Social Security (SSD/SSI)

All too often injuries or serious illnesses can prevent you from working entirely. This can be devastating for workers who haven’t reached retirement age. Fortunately, the federal government provides benefits in the form of disability compensation through the Social Security Administration (SSA). The SSA provides that compensation through two different programs, Social Security Disability (SSD) and Supplemental Security Income (SSI), which each have their own rules and requirements about who qualifies.

Social Security Disability

Social Security Disability, or SSD, provides payments to workers who have not reached retirement age, but cannot work for an extended period of time due to disability. In order to qualify for benefits, you must either be:
(1)    A disabled and insured worker under age 66; or
(2)    The family member of an eligible worker.

To qualify as an “insured worker,” you must have worked for both long enough and recently enough. Family members can be paid “auxiliary benefits,” also known as dependents’ benefits, if they meet the qualifications under a family member who is eligible for Social Security Disability or retirement benefits. 

All U.S. citizens and permanent residents are eligible to receive SSD benefits, as long as they meet the SSA’s requirements. If you are not a citizen and not a permanent resident, you may still qualify for SSD benefits if you meet certain criteria.

If you qualify as an insured worker, your disability must also meet certain criteria in order to receive SSD benefits. Those requirements include:
(1)    You must be unable to engage in substantial gainful employment because of your disability;
(2)    Your disability must be expected to last at least one year;
(3)    Your disability must be listed within the SSA’s list of impairments.

If you are granted SSD benefits, your monthly payments are based on your average lifetime earnings. The severity of your disability does not factor into your monthly benefit amount. You may also be entitled to receive past benefits if you show that you were disabled before the date of your SSD application.

Supplemental Security Income

Supplemental Security Income, or SSI, is a benefit for adults and children who are disabled and have limited income and resources. If you have too much income you will be denied SSI benefits no matter how severe your medical problems. Your disability or medical condition must meet the same requirements as those outlined above for SSD benefits.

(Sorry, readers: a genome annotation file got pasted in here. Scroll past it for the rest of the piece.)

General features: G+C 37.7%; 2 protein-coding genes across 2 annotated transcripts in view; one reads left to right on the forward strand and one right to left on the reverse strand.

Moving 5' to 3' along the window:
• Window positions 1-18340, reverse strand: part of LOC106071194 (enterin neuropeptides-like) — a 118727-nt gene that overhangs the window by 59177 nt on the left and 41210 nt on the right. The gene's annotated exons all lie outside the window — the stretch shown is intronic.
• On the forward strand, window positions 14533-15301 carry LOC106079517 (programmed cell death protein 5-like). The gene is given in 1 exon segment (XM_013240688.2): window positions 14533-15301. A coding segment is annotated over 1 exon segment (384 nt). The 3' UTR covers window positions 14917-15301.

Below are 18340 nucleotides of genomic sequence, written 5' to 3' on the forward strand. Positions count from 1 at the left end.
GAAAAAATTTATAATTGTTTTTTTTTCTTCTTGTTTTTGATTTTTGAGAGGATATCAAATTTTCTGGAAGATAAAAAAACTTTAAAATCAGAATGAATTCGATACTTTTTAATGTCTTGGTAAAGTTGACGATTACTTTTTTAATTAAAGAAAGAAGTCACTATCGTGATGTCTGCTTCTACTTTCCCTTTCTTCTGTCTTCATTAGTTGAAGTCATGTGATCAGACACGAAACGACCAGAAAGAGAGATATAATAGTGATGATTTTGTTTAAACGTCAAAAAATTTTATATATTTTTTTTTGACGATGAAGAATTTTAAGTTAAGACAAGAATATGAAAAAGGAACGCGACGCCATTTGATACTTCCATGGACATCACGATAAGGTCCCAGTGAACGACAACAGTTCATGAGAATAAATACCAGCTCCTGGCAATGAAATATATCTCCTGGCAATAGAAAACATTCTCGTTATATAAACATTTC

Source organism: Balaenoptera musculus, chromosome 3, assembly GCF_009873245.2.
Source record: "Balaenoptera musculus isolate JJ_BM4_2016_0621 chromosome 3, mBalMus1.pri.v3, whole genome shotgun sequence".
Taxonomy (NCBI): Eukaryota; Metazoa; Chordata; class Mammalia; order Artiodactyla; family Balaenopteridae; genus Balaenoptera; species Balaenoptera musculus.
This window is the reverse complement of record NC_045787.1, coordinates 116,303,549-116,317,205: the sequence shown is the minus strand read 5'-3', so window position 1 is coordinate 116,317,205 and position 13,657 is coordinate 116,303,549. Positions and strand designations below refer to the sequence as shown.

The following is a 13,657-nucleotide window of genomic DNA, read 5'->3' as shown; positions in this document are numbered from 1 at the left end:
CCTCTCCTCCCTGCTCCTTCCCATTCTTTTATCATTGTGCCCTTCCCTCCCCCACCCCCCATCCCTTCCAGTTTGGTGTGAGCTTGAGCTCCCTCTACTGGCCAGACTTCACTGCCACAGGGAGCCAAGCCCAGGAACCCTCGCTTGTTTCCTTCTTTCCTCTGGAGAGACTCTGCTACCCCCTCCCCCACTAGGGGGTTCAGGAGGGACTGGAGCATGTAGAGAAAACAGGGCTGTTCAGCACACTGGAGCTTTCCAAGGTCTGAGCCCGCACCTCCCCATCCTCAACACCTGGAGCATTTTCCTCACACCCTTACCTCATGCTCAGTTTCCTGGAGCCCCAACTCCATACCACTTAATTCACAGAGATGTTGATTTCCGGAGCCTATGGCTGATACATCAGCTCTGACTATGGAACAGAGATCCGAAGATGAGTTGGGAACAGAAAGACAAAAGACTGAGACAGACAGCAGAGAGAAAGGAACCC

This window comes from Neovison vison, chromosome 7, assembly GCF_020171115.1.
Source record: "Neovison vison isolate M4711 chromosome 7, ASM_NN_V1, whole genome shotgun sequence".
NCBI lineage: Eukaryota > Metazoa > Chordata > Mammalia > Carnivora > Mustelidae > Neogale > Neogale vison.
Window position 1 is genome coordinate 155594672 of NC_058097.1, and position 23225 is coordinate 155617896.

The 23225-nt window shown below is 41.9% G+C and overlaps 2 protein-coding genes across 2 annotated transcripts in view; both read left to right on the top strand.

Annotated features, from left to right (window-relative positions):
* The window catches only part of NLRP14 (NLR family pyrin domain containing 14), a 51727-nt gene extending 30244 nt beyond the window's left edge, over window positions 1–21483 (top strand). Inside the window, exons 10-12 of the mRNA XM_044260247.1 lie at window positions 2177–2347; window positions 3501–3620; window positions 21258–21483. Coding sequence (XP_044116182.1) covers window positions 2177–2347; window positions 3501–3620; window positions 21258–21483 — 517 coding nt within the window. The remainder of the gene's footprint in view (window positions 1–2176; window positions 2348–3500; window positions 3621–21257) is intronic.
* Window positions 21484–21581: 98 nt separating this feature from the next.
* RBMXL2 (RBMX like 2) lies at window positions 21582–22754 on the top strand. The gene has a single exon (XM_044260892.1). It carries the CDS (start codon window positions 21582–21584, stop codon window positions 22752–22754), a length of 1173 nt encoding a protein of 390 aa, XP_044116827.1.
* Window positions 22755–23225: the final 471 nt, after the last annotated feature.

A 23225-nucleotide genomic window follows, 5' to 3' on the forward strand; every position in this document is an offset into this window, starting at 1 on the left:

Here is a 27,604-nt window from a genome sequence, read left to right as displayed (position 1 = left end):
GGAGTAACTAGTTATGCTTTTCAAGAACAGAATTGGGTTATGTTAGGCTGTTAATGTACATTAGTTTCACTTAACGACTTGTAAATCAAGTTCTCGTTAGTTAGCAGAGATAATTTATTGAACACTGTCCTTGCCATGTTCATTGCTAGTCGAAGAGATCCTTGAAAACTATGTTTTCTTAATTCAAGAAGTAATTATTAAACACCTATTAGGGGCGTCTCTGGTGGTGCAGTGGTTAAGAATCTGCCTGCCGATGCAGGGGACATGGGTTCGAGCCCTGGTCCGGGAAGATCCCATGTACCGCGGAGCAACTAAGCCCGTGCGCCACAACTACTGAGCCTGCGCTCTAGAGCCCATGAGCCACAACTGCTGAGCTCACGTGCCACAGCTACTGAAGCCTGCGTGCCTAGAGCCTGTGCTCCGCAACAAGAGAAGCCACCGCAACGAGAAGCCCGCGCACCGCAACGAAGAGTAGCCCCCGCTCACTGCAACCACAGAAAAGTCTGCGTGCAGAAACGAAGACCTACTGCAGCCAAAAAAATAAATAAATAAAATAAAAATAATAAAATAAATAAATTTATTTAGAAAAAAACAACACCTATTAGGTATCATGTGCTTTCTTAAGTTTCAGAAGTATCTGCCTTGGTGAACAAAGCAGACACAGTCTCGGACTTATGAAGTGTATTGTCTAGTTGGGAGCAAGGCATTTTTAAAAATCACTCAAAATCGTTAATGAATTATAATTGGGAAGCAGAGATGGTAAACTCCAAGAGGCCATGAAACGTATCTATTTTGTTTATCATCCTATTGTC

Securing Your Social Security Disability Benefits

The road to getting SSD or SSI benefits can often be long, complicated, and frustrating. The initial application, which is the first step to applying for those benefits, is complex and lengthy. Making mistakes on the initial application can greatly lower your chances at qualifying for benefits. 
The federal government denies countless initial applications for SSD and SSI every year, including many that contained no mistakes. Getting denied SSD or SSI benefits from your initial application triggers an even more confusing appeals process. Unfortunately, Social Security Administration employees at the local office are not able to help you through these challenging steps. 

If you are unable to work due to injury or illness, having an experienced Social Security attorney in your corner can make a huge difference. Attorney Alexis Berg-Townsend is one of the Lehigh Valley’s very best Social Security attorneys, having won benefits for countless clients over the years. Alexis leads a group of talented attorneys who can help steer you through every step of the SSD and SSI process, from the initial application to the appeal. Our team knows the strategies that work with the SSA and we will fight tirelessly to help secure the disability benefits you deserve.